Adding insult to injury: fined for not cutting the grass on foreclosed home

By End the Lie

City of Arlington, Texas (Image credit: City of Arlington)

Imagine for a moment you have been foreclosed on and evicted from your home. Unfortunately this isn’t a leap for far too many Americans who have experienced just that.

Now imagine that on top of getting kicked out of your house due to predatory lending practices and an economic downturn thanks mostly to the same predators in the financial industry, you get fined for not keeping up the house they took from you.

It is quite unfortunate to say that this isn’t an absurd hypothetical situation, but in fact the reality of David Englett of Crowley, Texas.

Englett is now being charged for not paying a series of fines from the City of Arlington for such infractions as not mowing the lawn, owning an alarm without the proper permit and for having a fence that is in bad shape, according to the Dallas-Fort Worth local CBS affiliate.

Englett’s story is nothing short of insane, given that he was foreclosed on some two years ago and hasn’t lived in the house since.

“I feel like I’m being punished for something I didn’t do.” Englett said. “It’s really frustrating and costing me a lot of time.”

Englett discovered that he had outstanding warrants when he attempted to renew his truck driver’s license last july.

“I don’t want to go to jail over nothing – never been to jail – don’t want to go to jail,” he lamented.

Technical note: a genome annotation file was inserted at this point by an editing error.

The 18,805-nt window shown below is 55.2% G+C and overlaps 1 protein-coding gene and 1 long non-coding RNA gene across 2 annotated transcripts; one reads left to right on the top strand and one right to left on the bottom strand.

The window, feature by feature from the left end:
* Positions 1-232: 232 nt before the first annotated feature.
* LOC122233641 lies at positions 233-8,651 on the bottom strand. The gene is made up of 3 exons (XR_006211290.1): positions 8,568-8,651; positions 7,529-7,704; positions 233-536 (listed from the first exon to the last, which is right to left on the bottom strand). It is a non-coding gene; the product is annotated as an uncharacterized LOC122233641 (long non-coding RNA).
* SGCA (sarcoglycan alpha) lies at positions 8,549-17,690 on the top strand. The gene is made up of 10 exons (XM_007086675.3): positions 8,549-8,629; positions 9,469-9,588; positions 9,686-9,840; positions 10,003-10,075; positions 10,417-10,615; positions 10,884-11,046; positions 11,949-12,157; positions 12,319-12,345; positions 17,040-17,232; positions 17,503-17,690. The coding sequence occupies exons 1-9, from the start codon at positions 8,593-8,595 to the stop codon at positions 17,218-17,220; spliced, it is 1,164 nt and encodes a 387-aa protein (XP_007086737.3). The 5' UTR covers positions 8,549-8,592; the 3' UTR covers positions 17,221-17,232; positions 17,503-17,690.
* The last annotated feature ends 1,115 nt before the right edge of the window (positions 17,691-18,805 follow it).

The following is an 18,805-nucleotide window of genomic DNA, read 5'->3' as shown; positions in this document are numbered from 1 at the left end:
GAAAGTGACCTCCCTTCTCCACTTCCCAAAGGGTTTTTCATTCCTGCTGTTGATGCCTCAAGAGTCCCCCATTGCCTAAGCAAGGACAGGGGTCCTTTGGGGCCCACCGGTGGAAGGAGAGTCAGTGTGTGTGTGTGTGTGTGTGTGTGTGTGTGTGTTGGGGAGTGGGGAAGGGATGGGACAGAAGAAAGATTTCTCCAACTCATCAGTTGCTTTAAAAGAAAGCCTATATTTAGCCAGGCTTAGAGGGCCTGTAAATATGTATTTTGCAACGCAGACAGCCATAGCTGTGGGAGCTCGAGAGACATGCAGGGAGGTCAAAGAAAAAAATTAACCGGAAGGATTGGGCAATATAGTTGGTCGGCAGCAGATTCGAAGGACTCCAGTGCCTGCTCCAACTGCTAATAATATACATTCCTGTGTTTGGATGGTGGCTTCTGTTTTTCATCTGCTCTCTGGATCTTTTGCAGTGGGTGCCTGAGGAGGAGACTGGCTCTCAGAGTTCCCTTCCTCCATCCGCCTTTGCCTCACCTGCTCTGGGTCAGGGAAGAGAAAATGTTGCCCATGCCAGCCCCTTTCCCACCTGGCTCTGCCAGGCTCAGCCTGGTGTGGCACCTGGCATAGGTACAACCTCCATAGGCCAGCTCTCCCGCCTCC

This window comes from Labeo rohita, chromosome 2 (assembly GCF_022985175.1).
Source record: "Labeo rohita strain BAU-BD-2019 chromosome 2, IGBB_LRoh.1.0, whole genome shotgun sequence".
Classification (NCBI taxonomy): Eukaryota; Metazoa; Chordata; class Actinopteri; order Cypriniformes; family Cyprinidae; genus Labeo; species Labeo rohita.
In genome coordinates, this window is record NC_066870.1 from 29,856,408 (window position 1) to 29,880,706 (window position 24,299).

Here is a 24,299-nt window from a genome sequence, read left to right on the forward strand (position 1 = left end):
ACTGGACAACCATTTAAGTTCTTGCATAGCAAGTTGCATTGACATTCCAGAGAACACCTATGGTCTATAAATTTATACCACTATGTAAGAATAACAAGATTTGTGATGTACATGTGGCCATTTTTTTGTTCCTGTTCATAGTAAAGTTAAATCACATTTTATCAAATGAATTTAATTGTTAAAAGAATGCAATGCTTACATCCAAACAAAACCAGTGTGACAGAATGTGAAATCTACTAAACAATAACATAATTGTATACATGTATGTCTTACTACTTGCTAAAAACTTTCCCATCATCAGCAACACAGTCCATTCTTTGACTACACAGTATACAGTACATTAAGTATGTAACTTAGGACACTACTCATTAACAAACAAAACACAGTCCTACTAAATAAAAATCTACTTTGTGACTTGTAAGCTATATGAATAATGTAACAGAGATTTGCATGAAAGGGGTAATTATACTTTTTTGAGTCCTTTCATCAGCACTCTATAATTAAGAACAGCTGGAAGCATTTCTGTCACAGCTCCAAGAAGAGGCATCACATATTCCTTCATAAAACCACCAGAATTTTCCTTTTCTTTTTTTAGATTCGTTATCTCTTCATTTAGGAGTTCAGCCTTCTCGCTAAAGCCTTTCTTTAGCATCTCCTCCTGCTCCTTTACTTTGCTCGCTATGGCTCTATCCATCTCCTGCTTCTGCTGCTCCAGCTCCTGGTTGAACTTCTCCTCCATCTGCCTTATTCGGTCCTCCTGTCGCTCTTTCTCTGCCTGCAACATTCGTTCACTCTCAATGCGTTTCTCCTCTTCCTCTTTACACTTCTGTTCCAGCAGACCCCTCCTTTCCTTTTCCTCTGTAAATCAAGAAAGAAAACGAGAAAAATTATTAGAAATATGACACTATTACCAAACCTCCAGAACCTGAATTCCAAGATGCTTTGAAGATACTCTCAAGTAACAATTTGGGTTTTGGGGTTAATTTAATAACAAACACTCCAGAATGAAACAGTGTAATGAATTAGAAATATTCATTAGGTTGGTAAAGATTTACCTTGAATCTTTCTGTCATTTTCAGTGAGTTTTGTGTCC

“I didn’t live there, so why would I worry about it the bank foreclosed on it,” Englett said. In response to the warrant for operating an alarm without a permit he said, “Even when I lived there we never activated the alarm.”

The City of Arlington has responded to Englett’s plight by claiming that if the title hasn’t officially changed, then you’re still the owner of the home and thus responsible for everything on said property.

Englett is having to pay a significant amount of money to the city, even though he is likely having financial woes given his home was foreclosed on.

He has already forked over $150 to remove a hold on his license and he says that he still owes the City of Arlington hundreds more.

The local CBS station’s legal expert Jerry Loftin explained it by saying, “You have to remember cities are all about grabbing money from you[.] I mean they try anyway they can.”

Although Loftin also stated, “If it’s foreclosed, it’s not his,” which is a phenomenal point. If he’s not allowed to live there since he was evicted, how can he possibly be expected to keep up the state of the house?

Englett had a hearing on the matter earlier this week and he is hoping that he can get the matter cleared up.

The City of Arlington simply said that they are looking into his case, without providing any details about what they have found or if they think it is remotely reasonable to engage in such activities.

“I don’t understand why the City of Arlington wants to keep on with something when I showed proof and the bank owned it and not me,” Englett stated.

As far as I’ve been able to find, it has not been reported how the hearing went or if the ridiculous fines were lifted.

Unfortunately, Englett’s unfortunate situation is not a wholly unique one, as cities across the nation try to deal with their budget shortfalls by collecting more money in fines and fees.

According to a study by New York State Senator Jeff Klein, a Bronx Democrat, New York City has a large problem with reclaimed homes with property violations.

His survey, cited by the New York Daily News found that banks have reclaimed around 2,000 homes which amounted to some 3,700 fines.

Banks have been guilty of refusing to pay the fines in many cases, indeed hundreds. This is likely why the City of Arlington chose to go after Englett and not the bank that actually foreclosed on his home.